Despite criticism that it is turning back the clock to a time of less enlightened punishment, Alabama has moved ahead with plans to reinstitute the prison chain gang.
Starting Wednesday, shackled, high-risk inmates from a north Alabama prison were put to work picking up trash along interstate highways.
Chain gangs, the primary form of prison labor in the post-Civil War South, came under attack in the 1920s and 1930s because of inhumane conditions - including beatings, malnutrition and overwork.
“The convict on the road is the slave of the state,” wrote one prison reformer in 1912, when prisoners - nearly all of them black - were used primarily to build roads during an era of Southern economic expansion. Despite a series of exposes, chain gangs did not completely disappear until the 1960s.
Asked by lawmakers why Alabama was about to revive the long-abandoned practice, Prison Commissioner Ron Jones had a simple answer: “It’s cost-effective.”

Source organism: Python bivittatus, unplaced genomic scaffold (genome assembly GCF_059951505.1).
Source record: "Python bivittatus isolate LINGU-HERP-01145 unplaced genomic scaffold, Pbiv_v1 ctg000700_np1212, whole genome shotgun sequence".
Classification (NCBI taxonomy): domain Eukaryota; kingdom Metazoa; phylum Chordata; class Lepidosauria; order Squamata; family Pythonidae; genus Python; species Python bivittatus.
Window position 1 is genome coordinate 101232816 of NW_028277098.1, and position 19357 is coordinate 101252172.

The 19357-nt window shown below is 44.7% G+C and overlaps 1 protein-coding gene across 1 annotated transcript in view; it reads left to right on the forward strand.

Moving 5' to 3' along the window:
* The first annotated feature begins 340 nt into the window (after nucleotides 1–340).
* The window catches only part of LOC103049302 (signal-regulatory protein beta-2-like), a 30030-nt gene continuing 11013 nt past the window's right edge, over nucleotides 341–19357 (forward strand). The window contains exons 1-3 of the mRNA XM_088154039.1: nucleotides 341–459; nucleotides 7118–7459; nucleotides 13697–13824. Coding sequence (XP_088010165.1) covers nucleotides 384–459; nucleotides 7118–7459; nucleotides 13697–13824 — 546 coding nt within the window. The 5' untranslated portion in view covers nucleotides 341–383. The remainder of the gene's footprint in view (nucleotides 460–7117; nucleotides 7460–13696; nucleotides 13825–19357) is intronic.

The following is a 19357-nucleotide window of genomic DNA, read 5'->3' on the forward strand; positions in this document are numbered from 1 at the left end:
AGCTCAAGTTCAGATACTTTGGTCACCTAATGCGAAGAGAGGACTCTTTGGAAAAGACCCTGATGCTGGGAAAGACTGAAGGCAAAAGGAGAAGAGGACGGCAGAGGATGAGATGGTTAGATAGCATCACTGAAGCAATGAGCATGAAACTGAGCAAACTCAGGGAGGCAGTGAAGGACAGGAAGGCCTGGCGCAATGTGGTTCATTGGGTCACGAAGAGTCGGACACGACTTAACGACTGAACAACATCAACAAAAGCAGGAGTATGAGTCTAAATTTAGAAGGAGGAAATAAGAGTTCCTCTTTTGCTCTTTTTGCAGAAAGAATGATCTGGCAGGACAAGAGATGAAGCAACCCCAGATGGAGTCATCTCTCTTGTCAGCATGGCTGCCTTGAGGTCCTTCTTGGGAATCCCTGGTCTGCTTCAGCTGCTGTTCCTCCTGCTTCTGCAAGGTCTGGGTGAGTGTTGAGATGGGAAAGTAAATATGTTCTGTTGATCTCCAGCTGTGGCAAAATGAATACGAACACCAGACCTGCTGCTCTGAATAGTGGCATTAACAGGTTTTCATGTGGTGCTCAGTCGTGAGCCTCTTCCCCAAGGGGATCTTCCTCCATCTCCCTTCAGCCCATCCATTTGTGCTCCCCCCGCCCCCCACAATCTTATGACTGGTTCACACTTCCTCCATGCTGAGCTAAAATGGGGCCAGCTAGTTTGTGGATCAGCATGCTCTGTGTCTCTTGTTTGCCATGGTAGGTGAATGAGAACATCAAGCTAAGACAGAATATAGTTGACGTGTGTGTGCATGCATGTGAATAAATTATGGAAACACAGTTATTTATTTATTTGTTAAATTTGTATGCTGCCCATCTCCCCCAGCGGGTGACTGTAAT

With shackles and chains, as many as 40 convicts can be supervised by one guard with a shotgun. Normally one officer is needed for every 20 to 22 convicts, he said.
The state prison system has been trying a number of measures to cut costs. Jones has said he wants to avoid the need for new prisons, in part by making conditions so tough that inmates don’t want to return.
The revival of chain gangs has brought harsh criticism by civil rights and prison reform groups. There also have been suggestions that the sight of chained prisoners along the interstate would hurt tourism.
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